The ARSA gene is responsible for encoding the arylsulfatase A enzyme, which plays a crucial role in the degradation of sulfatides within lysosomes. Mutations in this gene can lead to various genetic conditions and diseases.

One of the most well-known diseases associated with ARSA gene mutations is metachromatic leukodystrophy (MLD). MLD is a rare genetic disorder characterized by the progressive degeneration of the nervous system. Individuals with MLD typically experience neurological symptoms such as developmental regression, muscle weakness, and loss of motor skills.

The Genetic Testing Registry (GTR) is a comprehensive resource that provides information on genetic tests for various conditions. The GTR lists different tests related to the ARSA gene, including tests for specific gene variants and tests for related genes involved in the degradation of sulfatides.

These tests can help healthcare providers diagnose individuals with genetic conditions or diseases related to ARSA gene mutations. Knowing the specific gene variant can also provide additional information about the prognosis and potential treatment options for affected individuals.

In addition to the GTR, there are other databases and resources available that provide molecular and scientific information about the ARSA gene. One such resource is OMIM (Online Mendelian Inheritance in Man), which provides detailed information about the gene and its associated diseases.

Scientific articles and references can also be found on PubMed and other scientific databases. These articles provide further insights into the ARSA gene and its role in health and disease.

It is important to note that genetic testing should always be performed under the guidance of a healthcare professional who can interpret the results and provide appropriate counseling and support.

Scientific Articles on PubMed

The ARSA gene is responsible for encoding the enzyme arylsulfatase A, which plays a crucial role in the degradation of sulfatides in lysosomes. Mutations in this gene can lead to a group of inherited disorders called leukodystrophy, specifically metachromatic leukodystrophy.

Scientific articles related to the ARSA gene and leukodystrophy can be found on PubMed, a widely-used database for health and molecular genetics research. PubMed provides access to a wide range of scientific articles from various journals and sources.

Researchers can use PubMed to search for articles on the ARSA gene, its activity and changes, symptoms and diagnostic testing for leukodystrophy, as well as other related diseases. The database allows users to filter the search results by different criteria, such as the type of article (research articles, reviews, etc.), publication date, and more.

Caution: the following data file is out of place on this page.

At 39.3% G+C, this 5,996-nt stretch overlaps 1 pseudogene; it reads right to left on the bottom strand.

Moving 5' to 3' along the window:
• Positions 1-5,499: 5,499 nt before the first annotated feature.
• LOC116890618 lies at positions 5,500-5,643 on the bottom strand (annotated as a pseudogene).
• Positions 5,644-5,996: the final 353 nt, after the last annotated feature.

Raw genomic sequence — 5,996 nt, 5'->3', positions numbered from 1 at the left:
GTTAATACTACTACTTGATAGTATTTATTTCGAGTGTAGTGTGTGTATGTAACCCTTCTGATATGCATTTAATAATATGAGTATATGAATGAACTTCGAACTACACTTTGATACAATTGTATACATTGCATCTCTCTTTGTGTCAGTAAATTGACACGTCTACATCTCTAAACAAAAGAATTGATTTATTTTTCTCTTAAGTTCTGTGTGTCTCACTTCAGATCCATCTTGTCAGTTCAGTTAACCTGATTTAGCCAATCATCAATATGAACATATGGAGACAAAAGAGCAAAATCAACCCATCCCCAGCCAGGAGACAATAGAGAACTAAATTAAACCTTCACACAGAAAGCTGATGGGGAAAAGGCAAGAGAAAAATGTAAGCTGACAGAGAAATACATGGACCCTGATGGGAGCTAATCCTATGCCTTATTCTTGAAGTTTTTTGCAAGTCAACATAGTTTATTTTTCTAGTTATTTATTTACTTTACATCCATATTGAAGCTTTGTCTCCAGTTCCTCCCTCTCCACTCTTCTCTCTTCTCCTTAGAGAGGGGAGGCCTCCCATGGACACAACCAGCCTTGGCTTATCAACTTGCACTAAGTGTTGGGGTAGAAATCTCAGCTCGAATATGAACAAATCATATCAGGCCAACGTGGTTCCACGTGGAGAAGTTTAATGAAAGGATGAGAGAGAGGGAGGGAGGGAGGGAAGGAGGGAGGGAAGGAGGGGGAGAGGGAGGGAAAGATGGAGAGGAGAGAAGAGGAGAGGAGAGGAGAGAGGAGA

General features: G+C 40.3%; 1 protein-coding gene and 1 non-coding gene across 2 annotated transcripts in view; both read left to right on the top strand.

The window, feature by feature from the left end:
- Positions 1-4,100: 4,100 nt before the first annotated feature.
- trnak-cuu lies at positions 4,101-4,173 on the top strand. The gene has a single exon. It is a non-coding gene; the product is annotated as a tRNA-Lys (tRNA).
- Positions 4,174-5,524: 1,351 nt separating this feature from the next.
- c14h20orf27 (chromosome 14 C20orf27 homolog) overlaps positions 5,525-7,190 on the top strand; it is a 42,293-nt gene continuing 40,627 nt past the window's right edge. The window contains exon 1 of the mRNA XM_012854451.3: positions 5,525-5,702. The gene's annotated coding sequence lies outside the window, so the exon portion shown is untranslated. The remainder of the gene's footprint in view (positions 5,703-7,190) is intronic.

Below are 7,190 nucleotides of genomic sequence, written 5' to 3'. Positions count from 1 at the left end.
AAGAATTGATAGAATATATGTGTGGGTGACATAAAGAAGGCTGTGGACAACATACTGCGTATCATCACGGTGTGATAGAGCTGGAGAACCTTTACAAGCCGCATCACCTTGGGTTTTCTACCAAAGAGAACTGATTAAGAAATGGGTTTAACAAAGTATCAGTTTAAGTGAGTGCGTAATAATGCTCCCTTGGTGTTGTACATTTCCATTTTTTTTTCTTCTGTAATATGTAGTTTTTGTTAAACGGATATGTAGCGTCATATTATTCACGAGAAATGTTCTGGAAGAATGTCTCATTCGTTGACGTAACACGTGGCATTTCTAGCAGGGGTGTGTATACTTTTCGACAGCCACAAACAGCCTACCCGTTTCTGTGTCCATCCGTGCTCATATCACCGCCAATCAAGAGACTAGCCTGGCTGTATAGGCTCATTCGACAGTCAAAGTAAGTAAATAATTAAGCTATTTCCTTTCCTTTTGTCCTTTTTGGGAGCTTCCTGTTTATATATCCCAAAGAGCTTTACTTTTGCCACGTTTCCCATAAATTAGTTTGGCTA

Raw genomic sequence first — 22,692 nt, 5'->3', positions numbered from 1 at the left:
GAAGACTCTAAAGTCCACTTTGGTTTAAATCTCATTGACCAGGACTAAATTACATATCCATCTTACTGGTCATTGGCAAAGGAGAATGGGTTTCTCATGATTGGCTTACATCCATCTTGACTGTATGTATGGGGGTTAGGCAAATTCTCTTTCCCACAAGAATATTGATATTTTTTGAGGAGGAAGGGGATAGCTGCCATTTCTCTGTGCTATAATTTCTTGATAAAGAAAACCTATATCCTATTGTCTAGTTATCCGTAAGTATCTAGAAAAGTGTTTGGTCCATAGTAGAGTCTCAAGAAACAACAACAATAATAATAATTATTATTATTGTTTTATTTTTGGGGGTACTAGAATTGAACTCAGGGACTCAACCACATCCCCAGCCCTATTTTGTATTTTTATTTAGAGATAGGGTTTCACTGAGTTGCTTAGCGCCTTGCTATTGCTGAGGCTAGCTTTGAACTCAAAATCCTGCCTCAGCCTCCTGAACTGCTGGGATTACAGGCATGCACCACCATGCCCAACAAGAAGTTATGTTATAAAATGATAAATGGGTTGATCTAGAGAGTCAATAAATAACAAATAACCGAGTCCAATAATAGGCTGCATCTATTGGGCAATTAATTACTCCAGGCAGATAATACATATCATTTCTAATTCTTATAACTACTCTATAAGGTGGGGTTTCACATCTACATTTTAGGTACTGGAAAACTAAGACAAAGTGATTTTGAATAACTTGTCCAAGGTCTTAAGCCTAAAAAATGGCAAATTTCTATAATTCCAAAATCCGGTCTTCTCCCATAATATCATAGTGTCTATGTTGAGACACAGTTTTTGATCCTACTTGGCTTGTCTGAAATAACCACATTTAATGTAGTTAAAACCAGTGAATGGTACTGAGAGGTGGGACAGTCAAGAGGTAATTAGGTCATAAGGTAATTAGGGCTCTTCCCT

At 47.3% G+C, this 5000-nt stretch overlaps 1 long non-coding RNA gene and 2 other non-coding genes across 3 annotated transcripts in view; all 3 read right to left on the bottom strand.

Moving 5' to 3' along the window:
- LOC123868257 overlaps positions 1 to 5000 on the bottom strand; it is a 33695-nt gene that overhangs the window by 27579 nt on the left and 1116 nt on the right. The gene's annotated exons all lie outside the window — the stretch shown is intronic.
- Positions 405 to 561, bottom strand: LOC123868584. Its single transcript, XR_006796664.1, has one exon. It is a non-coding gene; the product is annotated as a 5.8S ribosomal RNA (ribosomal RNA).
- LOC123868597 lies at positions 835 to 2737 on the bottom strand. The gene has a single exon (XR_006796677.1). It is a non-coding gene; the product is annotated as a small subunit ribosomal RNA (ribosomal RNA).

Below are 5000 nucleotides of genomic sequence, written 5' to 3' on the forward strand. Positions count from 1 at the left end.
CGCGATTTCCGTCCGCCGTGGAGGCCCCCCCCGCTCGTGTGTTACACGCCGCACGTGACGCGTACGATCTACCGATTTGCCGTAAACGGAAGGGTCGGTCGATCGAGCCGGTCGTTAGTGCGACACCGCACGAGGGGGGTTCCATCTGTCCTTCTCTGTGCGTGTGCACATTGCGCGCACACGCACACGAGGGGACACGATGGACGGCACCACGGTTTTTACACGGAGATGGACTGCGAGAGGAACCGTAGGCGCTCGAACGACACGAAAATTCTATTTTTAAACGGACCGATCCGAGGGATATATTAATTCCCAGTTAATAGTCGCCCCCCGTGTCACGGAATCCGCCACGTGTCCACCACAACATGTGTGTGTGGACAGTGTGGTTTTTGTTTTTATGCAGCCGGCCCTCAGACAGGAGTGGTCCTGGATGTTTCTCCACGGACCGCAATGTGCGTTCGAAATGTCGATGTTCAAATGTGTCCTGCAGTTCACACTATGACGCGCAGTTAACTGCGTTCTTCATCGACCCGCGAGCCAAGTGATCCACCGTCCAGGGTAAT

PubMed also provides additional resources, such as the OMIM database, which contains detailed information on genes, genetic conditions, and related articles. The ARSA gene and leukodystrophy are listed in the OMIM catalog with their corresponding OMIM numbers and aliases.

Scientists and healthcare professionals can use PubMed to access scientific articles that provide insights into the molecular mechanisms underlying leukodystrophy, potential treatment options, and ongoing research in the field. These articles can aid in the development of new diagnostic tests, treatment strategies, and management approaches for patients with leukodystrophy.

By referencing scientific articles on PubMed, researchers and healthcare professionals can stay up-to-date with the latest findings and advancements in the field of leukodystrophy and related conditions. This knowledge can contribute to improved patient care, genetic counseling, and future research endeavors.

Overall, PubMed serves as a valuable tool for researchers and healthcare professionals seeking scientific articles and references on the ARSA gene, leukodystrophy, and other related genetic conditions.

Catalog of Genes and Diseases from OMIM

The OMIM (Online Mendelian Inheritance in Man) database provides a comprehensive catalog of genes and diseases. It is a valuable resource for scientists and healthcare professionals to access information on genetic conditions and related genes.

See also  Fraser syndrome